He sucked in a quick breath and kept going. "And Jesus shouted, 'Get thee be-hind me, Satan!  For it is written, thou shalt worship the Lord thy God and Him only!' "  He slammed his hand down on the pulpit, louder than a gunshot.
     Pa let the echo wave through the empty church, let one lady squirm and cough into a hankie, then he softly added, "And Him only."

Can you hear it? Can you picture yourself in that church? Can you feel the energy of the preacher's words? Can you hear the silence that resounds after the preacher strikes the pulpit? That is the power of voice.

In John's second novel, Over the Wall, he set his story in contemporary New York City, a world and a lifetime away from the setting of Choosing Up Sides. What made his voice so successful this time around was the voice of his story's teens. The scenes in which they merely hang around and shoot the breeze bring the novel clearly into focus. Take the following scene, in which 14-year-old Tyler watches a baseball game while absorbing the local culture in Central Park:

     I turned to a kid nearby, about my age, leaning on his own bike. "Don't any of these guys use metal bats?"
     "Nah, they don't let 'em. Too dangerous. These guys hit too hard."
     I nodded. I gave his bike a quick glance. Tricked out and lowered down to the max. A big, balloon-tired Schwinn with chrome everything. Handlebars, chain guards, spokes, and fenders. Out of the black, spongy handle grips flared bushy, brown foxtails. Behind the wheels hung black rubber mud flaps spangled with orange-and-red dime-sized reflectors.
     "Nice bike," I said. "Took some time to do all that."
     He grinned. "Yo, tell me about it. Like two years. And I'm not done yet." He touched the frame. "All this gets repainted this summer. Cherry red metallic lacquer."
     "Cool," I said. "Be sweet."
     He bobbed his head in agreement as we both turned our attention to the hiss and sizzle of someone sliding up the walkway on rollerblades. A girl.
     "Hi, Hector," she said to the boy with me. Her head was covered with a blue-and-white Puerto Rican flag-scarf tied flat across her forehead, pirate-style.
     He lifted his chin at her. "Angelina."
     The tall girl skated by, her feet floating on pink neon.

John uses his narrative voice to convey the feel of the scene. The hiss and sizzle of the rollerblades. The proud bobbing of the boy's head as Tyler compliments his bike, and the way he lifts his chin to give a one-word reply to the girl, "Angelina." The scene is casual and tactile. A summer's day in the park. Like I said, John is a true chameleon.

Question: What are the most common mistakes new writers make when it comes to voice?

Green: Overwriting. They feel they have to cram in every bit of narrative exposition and physical descriptions, rather than letting the information reveal itself naturally.

Ritter: Inconsistency. Often a writer tries too hard, especially at the beginning of a story, then the voice lapses later on. That’s okay in early drafts, because an author has to discover and refine the voice as the story progresses. But it’s important for the writer to go back and ensure that the voice at the end is the same voice that began the story. Another mistake is trying to be too cute or too clever. This one is harder for the author to spot, and so one has to rely on good, honest feedback from other readers or an editor. Again, it has to be worked out in the earlier drafts.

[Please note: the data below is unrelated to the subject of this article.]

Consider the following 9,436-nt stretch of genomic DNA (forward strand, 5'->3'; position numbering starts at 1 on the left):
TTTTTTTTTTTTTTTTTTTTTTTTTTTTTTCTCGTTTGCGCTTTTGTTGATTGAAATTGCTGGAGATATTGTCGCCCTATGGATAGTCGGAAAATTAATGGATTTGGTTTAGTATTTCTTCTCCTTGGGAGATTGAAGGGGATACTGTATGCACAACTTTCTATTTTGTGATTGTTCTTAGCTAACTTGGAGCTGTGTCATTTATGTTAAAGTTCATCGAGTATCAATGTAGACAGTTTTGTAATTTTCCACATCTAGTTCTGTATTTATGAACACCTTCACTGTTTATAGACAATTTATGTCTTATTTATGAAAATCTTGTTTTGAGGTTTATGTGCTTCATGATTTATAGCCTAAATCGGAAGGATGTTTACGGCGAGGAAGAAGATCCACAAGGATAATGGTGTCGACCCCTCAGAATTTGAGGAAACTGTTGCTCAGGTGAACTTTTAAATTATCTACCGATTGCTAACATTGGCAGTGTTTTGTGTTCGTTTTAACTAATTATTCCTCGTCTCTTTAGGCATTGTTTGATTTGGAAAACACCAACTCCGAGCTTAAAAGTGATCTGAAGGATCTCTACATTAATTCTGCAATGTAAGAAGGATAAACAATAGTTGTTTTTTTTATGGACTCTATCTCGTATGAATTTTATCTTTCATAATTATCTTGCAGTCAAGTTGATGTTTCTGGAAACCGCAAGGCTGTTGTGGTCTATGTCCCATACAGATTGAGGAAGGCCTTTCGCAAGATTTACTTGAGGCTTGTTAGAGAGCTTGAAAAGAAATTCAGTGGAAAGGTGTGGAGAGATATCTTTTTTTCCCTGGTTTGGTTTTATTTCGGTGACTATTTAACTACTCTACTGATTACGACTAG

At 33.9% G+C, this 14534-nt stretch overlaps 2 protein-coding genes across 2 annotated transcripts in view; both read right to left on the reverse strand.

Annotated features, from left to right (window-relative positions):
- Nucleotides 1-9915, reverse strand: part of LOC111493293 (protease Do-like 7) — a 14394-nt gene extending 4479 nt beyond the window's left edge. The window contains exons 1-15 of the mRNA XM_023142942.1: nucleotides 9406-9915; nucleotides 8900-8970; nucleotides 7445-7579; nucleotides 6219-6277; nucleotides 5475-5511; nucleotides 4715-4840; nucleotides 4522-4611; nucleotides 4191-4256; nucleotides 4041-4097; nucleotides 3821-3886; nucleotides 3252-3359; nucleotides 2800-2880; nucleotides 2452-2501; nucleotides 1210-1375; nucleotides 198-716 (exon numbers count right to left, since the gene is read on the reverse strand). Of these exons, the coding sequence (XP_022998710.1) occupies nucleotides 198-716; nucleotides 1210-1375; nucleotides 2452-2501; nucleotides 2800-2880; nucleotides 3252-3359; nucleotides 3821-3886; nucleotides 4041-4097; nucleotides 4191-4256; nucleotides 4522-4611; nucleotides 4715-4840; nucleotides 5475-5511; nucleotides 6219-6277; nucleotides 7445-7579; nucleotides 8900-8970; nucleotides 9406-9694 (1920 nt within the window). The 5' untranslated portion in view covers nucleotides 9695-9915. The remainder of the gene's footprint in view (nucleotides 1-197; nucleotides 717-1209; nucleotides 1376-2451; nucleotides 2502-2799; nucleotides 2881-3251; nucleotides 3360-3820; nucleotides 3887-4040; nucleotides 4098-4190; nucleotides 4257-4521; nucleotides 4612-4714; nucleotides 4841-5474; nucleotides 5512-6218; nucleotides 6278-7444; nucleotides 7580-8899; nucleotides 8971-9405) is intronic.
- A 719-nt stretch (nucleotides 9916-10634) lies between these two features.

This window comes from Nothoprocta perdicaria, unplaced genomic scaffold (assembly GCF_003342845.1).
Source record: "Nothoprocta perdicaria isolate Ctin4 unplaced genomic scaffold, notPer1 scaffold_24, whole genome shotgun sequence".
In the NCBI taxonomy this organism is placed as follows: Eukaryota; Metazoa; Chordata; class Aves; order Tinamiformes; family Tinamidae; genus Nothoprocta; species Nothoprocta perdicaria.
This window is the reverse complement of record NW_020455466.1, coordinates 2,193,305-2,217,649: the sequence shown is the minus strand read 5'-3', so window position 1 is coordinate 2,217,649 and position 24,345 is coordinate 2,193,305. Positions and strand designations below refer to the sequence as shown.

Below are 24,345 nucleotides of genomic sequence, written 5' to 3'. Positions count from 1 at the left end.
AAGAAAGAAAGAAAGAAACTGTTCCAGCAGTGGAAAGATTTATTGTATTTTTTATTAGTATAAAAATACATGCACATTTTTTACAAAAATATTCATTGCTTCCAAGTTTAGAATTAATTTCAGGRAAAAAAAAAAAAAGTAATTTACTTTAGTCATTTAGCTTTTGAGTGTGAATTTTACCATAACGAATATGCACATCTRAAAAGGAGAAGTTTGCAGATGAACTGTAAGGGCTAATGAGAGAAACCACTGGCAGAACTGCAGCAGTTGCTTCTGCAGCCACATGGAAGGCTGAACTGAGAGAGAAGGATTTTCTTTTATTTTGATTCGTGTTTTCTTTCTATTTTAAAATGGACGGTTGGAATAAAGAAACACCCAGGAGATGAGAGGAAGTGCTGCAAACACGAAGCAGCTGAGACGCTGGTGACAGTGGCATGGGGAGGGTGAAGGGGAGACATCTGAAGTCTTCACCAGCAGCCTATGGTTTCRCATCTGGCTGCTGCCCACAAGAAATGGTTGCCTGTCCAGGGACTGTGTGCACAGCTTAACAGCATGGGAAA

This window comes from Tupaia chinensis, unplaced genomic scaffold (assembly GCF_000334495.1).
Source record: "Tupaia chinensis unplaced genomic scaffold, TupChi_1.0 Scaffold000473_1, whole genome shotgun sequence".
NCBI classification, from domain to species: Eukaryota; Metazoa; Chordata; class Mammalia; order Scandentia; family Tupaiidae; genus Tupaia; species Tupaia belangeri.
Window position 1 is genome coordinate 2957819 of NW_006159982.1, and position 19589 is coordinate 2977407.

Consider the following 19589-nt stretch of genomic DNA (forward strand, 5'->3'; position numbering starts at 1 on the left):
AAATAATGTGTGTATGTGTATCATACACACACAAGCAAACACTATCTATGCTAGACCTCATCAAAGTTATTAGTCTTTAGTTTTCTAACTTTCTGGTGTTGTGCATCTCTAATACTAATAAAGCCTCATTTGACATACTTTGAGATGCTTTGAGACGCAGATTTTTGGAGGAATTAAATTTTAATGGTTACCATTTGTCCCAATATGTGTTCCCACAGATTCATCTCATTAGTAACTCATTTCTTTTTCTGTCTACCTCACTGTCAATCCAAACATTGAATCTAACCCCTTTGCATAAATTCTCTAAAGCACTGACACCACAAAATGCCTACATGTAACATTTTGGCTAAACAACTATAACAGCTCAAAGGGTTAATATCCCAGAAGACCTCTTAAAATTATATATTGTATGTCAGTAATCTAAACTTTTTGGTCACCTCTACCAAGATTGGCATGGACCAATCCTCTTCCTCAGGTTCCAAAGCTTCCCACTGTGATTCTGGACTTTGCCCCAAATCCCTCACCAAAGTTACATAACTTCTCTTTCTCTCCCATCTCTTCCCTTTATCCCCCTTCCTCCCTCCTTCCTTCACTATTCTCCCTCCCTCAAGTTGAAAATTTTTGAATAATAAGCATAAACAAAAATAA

Question: Are there any classics in YA literature that stand out as being exceptionally strong in "voice"—books new authors could study?

This may be the hardest question to answer. So many authors have done a good job when it comes to voice. A few that come to mind include: A Long Way from Chicago by Richard Peck, The Giver by Lois Lowry, and Staying Fat for Sarah Byrnes by Chris Crutcher. I just finished an adult novel that I found to have a lovely voice: Memoirs of a Geisha by Arthur Golden.

Ritter: Off the top of my head, I’d say, Winnie the Pooh by A.A. Milne, The Adventures of Huckleberry Finn by Mark Twain, Are You There God? It’s Me, Margaret by Judy Blume, and any of the Alice books by Phyllis Naylor.

Question: Does voice have anything to do with the rhythms of human language and translating them to the written page?

Green: Certainly a strong voice mirrors these rhythms when it comes to dialogue, but that isn't always the case when it comes to narrative. Sometimes the best narrative voices are the ones that sound fresh to our ears, rather than mimicking the ones we hear every day.

Ritter: Partly, yes. But voice is more than that. It also comes from the rhythms of motion, of interaction, of gesture. Voice is something that is best learned by observation. It’s song, it’s rhythm, it’s nuance. It’s not something you’d get out of an academic book. Voice is something you get from walking in the hills or down city streets, from lurking dockside watching a team of stevedores unload twenty-five tons of coal. You get it from listening. From the whistle of a meadow lark, from the rhyme patterns of a river delta blues, from the hard, breath-bursts of a girl in soccer silks darting after a ball. It’s poetic in nature, musical, and it’s pure right brain. It doesn’t come from having lots of knowledge. It comes from having a good ear. 

Question: What tips do you have for writers struggling with the understanding of voice?

Green: 1) Be natural. 2) Don't think of yourself as writer; think of yourself as an observer, recording the world around you. 3) Read your work aloud. Often you will hear quirks in your own writing that you would otherwise miss.

Ritter: Again, I’d stay away from trying to understand it. You learn to hit a ninety mile an hour fastball by having someone throw you hundreds of sixty, then seventy, then eighty mile an hour fastballs. You learn to hit a high “C” two or three octaves above middle “C” by working your way up to it, expanding your range. Same thing with your authorial voice. I’d say, start easy. Get out of your critical mind a little bit, see how that works. Then go a little further, expand your range. Become goofy, become gentle, become stern. But most of all, realize that building a writer's voice is an organic process. It takes time.


Home | Blog | Books | Bio | Interviews | Music | Essays | FAQ | Appearances | Contact
Fenway Fever | The Desperado Who Stole Baseball | The Boy Who Saved Baseball | Under the Baseball Moon | Choosing Up Sides | Over the Wall